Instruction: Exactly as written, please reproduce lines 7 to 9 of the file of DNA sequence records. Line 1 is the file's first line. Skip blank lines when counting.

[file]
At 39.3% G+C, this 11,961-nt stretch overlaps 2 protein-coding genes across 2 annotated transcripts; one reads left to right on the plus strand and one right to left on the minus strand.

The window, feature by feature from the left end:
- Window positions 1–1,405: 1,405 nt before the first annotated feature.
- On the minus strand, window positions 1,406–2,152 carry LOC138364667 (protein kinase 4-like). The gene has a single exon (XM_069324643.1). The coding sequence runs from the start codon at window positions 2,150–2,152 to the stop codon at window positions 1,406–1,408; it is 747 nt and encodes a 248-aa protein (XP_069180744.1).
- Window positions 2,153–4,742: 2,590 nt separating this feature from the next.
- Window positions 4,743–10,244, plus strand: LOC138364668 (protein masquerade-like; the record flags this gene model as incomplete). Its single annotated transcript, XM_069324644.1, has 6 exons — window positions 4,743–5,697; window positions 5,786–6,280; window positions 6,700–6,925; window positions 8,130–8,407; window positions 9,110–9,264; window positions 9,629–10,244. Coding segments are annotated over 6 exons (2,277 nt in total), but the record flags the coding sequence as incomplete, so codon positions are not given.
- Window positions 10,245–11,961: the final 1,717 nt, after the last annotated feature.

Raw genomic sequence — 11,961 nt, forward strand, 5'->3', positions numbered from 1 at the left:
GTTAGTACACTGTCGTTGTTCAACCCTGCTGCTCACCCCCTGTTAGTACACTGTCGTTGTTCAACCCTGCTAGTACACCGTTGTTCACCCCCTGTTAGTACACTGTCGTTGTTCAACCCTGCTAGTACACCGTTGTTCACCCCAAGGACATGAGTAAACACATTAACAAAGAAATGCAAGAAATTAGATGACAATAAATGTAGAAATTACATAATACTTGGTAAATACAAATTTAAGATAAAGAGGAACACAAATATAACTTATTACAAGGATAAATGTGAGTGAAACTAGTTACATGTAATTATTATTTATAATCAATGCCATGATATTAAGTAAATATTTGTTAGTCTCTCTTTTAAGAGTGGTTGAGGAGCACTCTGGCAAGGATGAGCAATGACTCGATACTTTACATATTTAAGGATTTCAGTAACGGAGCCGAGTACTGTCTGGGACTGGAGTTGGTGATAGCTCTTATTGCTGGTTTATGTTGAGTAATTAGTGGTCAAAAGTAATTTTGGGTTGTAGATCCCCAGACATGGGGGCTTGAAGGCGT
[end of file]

- Window positions 10,245–11,961: the final 1,717 nt, after the last annotated feature.

Raw genomic sequence — 11,961 nt, forward strand, 5'->3', positions numbered from 1 at the left:
GTTAGTACACTGTCGTTGTTCAACCCTGCTGCTCACCCCCTGTTAGTACACTGTCGTTGTTCAACCCTGCTAGTACACCGTTGTTCACCCCCTGTTAGTACACTGTCGTTGTTCAACCCTGCTAGTACACCGTTGTTCACCCCAAGGACATGAGTAAACACATTAACAAAGAAATGCAAGAAATTAGATGACAATAAATGTAGAAATTACATAATACTTGGTAAATACAAATTTAAGATAAAGAGGAACACAAATATAACTTATTACAAGGATAAATGTGAGTGAAACTAGTTACATGTAATTATTATTTATAATCAATGCCATGATATTAAGTAAATATTTGTTAGTCTCTCTTTTAAGAGTGGTTGAGGAGCACTCTGGCAAGGATGAGCAATGACTCGATACTTTACATATTTAAGGATTTCAGTAACGGAGCCGAGTACTGTCTGGGACTGGAGTTGGTGATAGCTCTTATTGCTGGTTTATGTTGAGTAATTAGTGGTCAAAAGTAATTTTGGGTTGTAGATCCCCAGACATGGGGGCTTGAAGGCGT